Kandyan saree and all, each day she would clamber agilely up the high scaffolding in her sprawling garden off Boyd Place, Kollupitiya, to attend to every tiny detail herself, while her husband would stand below and shout out advice based on photographs in his hands. How many of those who still gaze in prayerful wonder [...]

The Sunday Times Sri Lanka

The woman behind the ‘Dying Christ’

Kumudini Hettiarachchi meets Leela Peries, whose massive bronze draws our gaze at Tewatte

Kandyan saree and all, each day she would clamber agilely up the high scaffolding in her sprawling garden off Boyd Place, Kollupitiya, to attend to every tiny detail herself, while her husband would stand below and shout out advice based on photographs in his hands.

How many of those who still gaze in prayerful wonder at the huge bronze figure of the ‘Dying Christ’ at the Tewatte Basilica in Ragama would link this artistic endeavour to Leela Peries, now 76 and widowed, but still living down Boyd Place.

‘Dying Christ’ at Tewatte: For the devotees to see Pix by M.A. Pushpa Kumara

It is on a lazy Monday afternoon after the school rush is over, as Bishop’s College is just up the road, that we meet Leela, the sculptress, to find out what made her undertake this huge work of art – the bronze figure of 12’4” which at the time of its installation, back in 1977, was saluted by newspapers as “enrapturing the heart”.

It was just the 12th Station of the Cross that the Catholic Church wanted Leela to sculpt for Tewatte. But it finally became a “big commissioning” that she got quite accidentally. (The Stations of the Cross are events during Jesus Christ’s agonised journey up Mount Calvary after being condemned to be crucified, replicated in many churches.)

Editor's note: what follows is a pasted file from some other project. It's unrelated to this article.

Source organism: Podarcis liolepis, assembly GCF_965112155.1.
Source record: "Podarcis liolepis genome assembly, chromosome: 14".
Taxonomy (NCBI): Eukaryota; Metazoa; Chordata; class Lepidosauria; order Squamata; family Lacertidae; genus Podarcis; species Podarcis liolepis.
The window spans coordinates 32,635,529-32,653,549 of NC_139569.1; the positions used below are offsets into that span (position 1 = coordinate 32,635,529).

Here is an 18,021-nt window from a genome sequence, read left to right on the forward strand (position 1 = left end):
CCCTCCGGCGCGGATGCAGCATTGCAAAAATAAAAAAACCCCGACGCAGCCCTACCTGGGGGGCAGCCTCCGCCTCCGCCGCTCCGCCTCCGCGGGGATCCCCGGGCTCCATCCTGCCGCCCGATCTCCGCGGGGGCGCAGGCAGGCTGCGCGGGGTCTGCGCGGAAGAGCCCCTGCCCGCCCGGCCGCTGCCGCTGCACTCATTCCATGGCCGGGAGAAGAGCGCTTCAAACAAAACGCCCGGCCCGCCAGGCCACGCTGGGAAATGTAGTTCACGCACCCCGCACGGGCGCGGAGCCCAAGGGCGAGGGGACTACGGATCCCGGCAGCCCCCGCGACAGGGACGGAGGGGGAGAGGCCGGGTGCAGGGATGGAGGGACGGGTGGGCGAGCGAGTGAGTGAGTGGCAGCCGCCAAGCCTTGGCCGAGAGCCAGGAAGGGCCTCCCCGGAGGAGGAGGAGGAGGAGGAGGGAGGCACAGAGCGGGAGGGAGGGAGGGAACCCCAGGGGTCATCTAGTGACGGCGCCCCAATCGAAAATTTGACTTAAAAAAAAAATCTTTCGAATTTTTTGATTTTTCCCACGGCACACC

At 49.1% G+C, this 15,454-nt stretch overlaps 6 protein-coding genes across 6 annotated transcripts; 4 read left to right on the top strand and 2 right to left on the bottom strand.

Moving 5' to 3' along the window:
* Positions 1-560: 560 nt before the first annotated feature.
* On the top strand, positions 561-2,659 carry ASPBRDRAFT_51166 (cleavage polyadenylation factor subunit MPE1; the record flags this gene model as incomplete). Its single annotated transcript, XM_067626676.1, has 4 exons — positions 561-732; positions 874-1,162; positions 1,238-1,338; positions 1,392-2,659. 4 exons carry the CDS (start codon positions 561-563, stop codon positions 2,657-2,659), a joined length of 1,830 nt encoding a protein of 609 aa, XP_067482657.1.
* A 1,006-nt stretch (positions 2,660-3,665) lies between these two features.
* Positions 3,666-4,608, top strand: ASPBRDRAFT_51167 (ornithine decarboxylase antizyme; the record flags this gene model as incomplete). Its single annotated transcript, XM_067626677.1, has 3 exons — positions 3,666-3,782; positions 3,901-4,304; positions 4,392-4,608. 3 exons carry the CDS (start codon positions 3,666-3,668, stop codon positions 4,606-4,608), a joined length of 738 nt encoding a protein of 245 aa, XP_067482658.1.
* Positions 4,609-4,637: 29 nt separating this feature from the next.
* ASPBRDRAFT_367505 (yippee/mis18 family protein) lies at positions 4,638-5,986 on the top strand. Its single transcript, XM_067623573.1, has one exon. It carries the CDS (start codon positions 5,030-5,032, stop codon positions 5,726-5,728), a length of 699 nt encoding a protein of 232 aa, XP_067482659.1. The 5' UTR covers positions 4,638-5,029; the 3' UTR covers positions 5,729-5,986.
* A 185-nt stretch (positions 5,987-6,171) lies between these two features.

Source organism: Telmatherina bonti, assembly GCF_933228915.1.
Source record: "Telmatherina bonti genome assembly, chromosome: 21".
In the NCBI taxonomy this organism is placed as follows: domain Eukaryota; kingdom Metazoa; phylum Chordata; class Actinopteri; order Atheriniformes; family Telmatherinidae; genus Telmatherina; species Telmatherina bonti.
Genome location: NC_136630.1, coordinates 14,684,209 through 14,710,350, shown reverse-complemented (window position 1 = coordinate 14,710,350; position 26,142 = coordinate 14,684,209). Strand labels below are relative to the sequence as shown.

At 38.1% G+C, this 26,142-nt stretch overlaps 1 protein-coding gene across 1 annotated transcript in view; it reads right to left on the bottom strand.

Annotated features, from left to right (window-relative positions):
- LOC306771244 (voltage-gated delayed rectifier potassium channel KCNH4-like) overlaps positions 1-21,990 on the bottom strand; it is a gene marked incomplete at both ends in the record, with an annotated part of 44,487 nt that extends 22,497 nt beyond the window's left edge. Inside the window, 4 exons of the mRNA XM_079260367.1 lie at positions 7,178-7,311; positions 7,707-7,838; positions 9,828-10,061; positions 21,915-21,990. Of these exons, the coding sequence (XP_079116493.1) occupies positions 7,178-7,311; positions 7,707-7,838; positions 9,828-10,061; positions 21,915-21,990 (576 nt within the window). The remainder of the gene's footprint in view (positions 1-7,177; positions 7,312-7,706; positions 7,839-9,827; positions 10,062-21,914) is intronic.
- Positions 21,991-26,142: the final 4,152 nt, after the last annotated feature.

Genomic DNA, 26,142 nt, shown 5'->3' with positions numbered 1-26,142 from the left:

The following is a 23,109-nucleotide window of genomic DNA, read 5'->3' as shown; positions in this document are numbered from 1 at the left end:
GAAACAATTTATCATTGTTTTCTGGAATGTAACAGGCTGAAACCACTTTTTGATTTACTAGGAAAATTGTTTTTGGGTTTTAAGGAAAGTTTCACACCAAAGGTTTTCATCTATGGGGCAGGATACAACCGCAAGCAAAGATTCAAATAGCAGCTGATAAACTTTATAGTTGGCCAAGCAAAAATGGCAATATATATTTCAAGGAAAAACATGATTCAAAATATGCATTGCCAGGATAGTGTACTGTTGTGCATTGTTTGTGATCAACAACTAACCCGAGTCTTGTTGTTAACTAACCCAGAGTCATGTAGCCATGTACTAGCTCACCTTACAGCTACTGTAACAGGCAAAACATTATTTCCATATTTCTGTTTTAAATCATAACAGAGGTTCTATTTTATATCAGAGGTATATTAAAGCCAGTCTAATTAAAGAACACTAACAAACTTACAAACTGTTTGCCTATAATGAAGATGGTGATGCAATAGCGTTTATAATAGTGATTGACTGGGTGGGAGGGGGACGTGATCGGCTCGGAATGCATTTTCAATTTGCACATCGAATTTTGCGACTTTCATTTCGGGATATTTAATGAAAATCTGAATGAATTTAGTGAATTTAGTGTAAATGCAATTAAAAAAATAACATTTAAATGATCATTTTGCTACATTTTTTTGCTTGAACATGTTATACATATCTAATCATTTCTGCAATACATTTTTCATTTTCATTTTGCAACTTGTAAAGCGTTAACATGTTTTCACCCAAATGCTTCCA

Sculpture not being the only love of her life but Leela also being a passionate wildlife enthusiast, she was bird-watching at the Embilipitiya farm of the River Valleys’ Development Board when introduced to well-known engineer Don Wilfred Richard

A labour of love: Leela adding the finishing touches to the ‘Dying Christ’ in 1977

Kahawita. Later he “summoned” the young sculptress to meet him in Colombo, with the proposition that she should make the 12th Station of the Cross above the facade of the Tewatte Basilica.

The Basilica too had a tale attached, going back to the time of World War II, when it was no big building but a small church, with a French priest in charge. As the Japanese Army, on the warpath, made its inexorable way forward, capturing Burma, the priest knelt in prayer to make a vow. If Ceylon was spared of a Japanese invasion, he promised, in place of the Ragama church would rise a magnificent Basilica.
“We were spared,” says Leela, and it was as a fulfilment of the vow that architects had been deployed soon after by the Catholic Church to build the Basilica.

Installation in 1977: The ‘Dying Christ’ being put in place at Tewatte under the watchful eyes of Leela